Keeler: Sams has too much horsepower not to see field for K-State

Backup QB Daniel Sams' many thrills are wasted if he's left idling on the sidelines for K-State

MANHATTAN, Kan. -- The problem is this: Daniel Sams does you no good stuck in park, idling in the driveway. When the Kansas State quarterback is on the sidelines, doing leg raises up and down to keep loose, it's like owning a Porsche 911, starting her up and revving the engine, over and over, just to hear it purr.

Brother, you've got to let that tiger loose.

"You put the ball in Daniel's hands, and he's going to make things happen on the ground," Wildcat wideout Curry Sexton said after his men rolled Louisiana, 48-27, for their first win of the season. "That's something that's fun to have."

Fun. Dangerous. Quick. Explosive. Kansas State's backup quarterback is a 3-megaton warhead in cleats, just waiting to explode past unsuspecting tacklers.

"I mean, I can't describe it to you," coach Bill Snyder said after Sams tallied 63 rushing yards on eight carries and a touchdown in relief of starter Jake Waters. "Watch him and you see (a) very athletic young guy (who) can make people miss. And I think he's got confidence in the people up front. He knows if they just hang on to the blocks, stay on their blocks, he'll find a place."

On his 13-yard touchdown scamper in the second quarter, Sams planted right and broke hard left, breaking ankles from here to Atchison. When he came in with 10 minutes left in the contest as the Wildcats were trying to salt away a 41-27 lead, he drew the linebackers up, then executed a near-perfect option-fake lob pass to tight end Zach Trujillo for a 27-yard gain. On his next play, he pulled the same dance move he'd used in the second quarter, only this time zigging and zagging through the right side of the line.

"It kept defenses off-balance," said Sams, who was beaten out by Waters for the starting job during the tail end of last month's preseason practices. "And they really don't know what to expect. They expect me to run ... there were a couple times when I checked to some passes, but I just felt good on my feet (Saturday)."

He felt light, too. Funny, isn't it? When Sams is under center, the read-option works. Just about anything the Wildcats ran via the option game with Collin Klein works.

With Waters under center, tailback John Hubert looks 5-foot-7. With Sams under center (18 rushes, 56 yards, two touchdowns), Hubert looks like Hubert again.

"Well, it's all about owning it," said Waters, who completed 21 of 32 throws (good) for 278 yards (also good) but was picked off twice (bad). "It's all about the team, and if you have that mindset, (splitting time) is easy to handle.

"When I'm out there, it's my team, and when he's out there, it's his team. We both want what's best for the team."

What's best is both of them, between the white lines, mixing and matching, playing to their strengths, and driving defensive coordinators bonkers. The traditional football axiom is that if you use two quarterbacks, it means you don’t have one that’s worth his athletic supporter in the first place.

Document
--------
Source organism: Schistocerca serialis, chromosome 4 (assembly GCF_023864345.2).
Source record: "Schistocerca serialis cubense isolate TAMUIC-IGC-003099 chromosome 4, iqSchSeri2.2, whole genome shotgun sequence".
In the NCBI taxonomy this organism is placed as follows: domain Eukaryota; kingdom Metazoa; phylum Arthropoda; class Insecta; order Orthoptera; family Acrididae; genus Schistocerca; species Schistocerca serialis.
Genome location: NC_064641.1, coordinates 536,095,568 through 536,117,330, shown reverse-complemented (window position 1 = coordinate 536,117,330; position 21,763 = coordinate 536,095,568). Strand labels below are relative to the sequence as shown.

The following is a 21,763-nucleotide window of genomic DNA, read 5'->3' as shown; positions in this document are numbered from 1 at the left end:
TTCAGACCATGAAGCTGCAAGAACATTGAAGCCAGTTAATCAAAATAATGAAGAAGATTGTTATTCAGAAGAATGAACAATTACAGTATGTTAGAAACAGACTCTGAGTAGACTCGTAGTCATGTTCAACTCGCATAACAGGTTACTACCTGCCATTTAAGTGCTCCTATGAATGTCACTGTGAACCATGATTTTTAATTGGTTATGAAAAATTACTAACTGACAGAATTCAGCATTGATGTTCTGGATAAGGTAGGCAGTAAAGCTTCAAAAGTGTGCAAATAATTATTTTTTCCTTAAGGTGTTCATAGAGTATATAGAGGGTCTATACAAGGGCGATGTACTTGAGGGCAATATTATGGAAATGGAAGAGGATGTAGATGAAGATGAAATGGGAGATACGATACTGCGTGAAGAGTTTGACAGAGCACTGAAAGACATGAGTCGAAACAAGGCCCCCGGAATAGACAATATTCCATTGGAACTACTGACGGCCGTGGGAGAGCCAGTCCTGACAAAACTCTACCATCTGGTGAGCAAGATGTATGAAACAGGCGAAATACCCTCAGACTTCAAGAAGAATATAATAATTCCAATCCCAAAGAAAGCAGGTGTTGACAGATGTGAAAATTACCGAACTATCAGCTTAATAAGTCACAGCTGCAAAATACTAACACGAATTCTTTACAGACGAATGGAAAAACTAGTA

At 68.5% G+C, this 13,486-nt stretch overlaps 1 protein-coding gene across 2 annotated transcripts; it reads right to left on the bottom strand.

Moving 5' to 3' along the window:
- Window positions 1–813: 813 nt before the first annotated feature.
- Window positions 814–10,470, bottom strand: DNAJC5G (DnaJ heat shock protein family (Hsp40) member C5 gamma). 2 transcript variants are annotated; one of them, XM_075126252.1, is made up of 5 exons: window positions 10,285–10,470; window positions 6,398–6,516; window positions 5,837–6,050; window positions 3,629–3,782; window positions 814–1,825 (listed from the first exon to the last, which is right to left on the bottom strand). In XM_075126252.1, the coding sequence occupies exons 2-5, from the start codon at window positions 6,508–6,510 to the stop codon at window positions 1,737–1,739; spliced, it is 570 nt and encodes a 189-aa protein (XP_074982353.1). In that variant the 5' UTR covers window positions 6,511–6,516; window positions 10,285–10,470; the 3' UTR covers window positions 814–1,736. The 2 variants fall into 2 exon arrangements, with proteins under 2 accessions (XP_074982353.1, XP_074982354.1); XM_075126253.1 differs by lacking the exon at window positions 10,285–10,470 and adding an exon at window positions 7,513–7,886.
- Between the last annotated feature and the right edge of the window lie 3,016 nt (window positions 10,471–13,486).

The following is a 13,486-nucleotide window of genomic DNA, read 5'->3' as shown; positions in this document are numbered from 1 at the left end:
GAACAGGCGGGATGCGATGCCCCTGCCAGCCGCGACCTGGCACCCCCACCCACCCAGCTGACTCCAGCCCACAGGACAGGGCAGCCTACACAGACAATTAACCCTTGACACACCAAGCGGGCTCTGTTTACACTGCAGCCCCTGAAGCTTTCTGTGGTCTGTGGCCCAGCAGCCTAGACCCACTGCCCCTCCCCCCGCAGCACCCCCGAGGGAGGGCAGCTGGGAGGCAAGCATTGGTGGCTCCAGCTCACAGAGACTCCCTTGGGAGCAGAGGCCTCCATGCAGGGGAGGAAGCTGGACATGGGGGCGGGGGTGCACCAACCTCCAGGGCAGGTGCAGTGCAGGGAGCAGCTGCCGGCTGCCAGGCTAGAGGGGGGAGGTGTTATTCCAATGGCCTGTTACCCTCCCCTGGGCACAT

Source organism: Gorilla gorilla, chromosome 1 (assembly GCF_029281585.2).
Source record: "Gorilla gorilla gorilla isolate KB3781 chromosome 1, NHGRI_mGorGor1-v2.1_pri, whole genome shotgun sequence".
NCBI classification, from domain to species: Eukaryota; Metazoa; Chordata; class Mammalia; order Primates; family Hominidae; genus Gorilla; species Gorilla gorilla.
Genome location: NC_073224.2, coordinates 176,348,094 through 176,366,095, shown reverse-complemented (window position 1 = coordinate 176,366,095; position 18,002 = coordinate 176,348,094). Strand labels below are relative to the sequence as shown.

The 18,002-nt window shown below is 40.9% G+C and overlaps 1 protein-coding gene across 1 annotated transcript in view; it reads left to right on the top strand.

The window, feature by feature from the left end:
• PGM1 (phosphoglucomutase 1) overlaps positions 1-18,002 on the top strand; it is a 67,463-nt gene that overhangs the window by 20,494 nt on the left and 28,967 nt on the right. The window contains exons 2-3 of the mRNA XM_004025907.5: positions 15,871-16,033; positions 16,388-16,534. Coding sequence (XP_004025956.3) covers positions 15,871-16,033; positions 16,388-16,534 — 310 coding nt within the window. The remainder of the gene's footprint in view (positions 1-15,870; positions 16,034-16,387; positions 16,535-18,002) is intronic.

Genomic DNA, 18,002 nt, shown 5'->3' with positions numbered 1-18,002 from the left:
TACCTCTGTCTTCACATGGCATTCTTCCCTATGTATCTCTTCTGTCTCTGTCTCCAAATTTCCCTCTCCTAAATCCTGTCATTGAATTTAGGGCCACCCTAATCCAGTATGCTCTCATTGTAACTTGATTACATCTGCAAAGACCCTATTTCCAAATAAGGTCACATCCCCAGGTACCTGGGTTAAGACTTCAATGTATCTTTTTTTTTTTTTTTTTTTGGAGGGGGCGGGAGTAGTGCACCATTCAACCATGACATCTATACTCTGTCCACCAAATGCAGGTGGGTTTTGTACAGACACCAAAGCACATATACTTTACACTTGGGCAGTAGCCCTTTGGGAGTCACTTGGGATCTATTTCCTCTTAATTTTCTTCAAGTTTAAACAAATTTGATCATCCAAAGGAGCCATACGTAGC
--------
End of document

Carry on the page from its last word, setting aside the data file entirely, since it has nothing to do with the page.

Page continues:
But there are exceptions to every rule, and Snyder's biggest offensive quandary in April -- in a good way -- remains his biggest quandary of September: His two signal-callers are each one half of the perfect answer under center.

The Wildcats are a better running team, by a country mile, with the mobile Sams at the controls, threatening with his legs, picking a hole, making people miss, and turning a sliver of space into a big gain. At the same time, Waters is the man who can best take advantage of your two greatest offensive toys -- receivers Tyler Lockett (eight catches, 111 receiving yards) and Tremaine Thompson (two grabs, 46 receiving yards, 188 yards in returns).

In a perfect world, one man fulfills both functions, hands down, the way Klein did for two straight autumns. But Waters, for all his strengths, doesn't appear to be that.

And strategically, it's not a dead giveaway, either: Jake can run, a little, as evidenced by his option pitch to Hubert for the tailback’s first score back in the first quarter. Daniel can throw, a little, as evidenced by the aforementioned lob to Trujillo late in the contest.

"I mean, it gets old, sometimes, just because I know, personally, I can throw the ball," Sams said. "But at the same time, everybody wants a winning quarterback. Whatever we do to win, it doesn't bother me what anybody says outside the team."

There are other nits to pick with this bunch, of course, starting with the run defense. A Ragin' Cajun crew that netted 85 rushing yards at Arkansas last weekend piled up 177 against the Purple. The second half is a wrestling match of wills; you worry about more squads imposing theirs on the ‘Cats, the way North Dakota State did, in crunch times to come.

You worry about Sams, idling on the sidelines, while the K-State offense stalls. Is there a way to get both on the field at the same time?

Do you drag out the Wing-T? The Wishbone? Does Sams have a little "Slash" in him, the acumen to handle multiple skill positions?

Could you snap it to Jake and throw it to Daniel? Or vice versa, just for kicks?

"I mean, he could," Sexton noted. "He's so athletic, he could play any position on the field where his height (6-2) and weight (207) would fit ... He's a heck of an athlete. We want Daniel at quarterback because you want to put the ball in his hands. I don't think we're going to play him anywhere else. That's not my call. But I think you'll see him lined up behind center."

Pity. Because that much horsepower is terrible, terrible thing to waste.

You can follow Sean Keeler on Twitter @seankeeler or email him at

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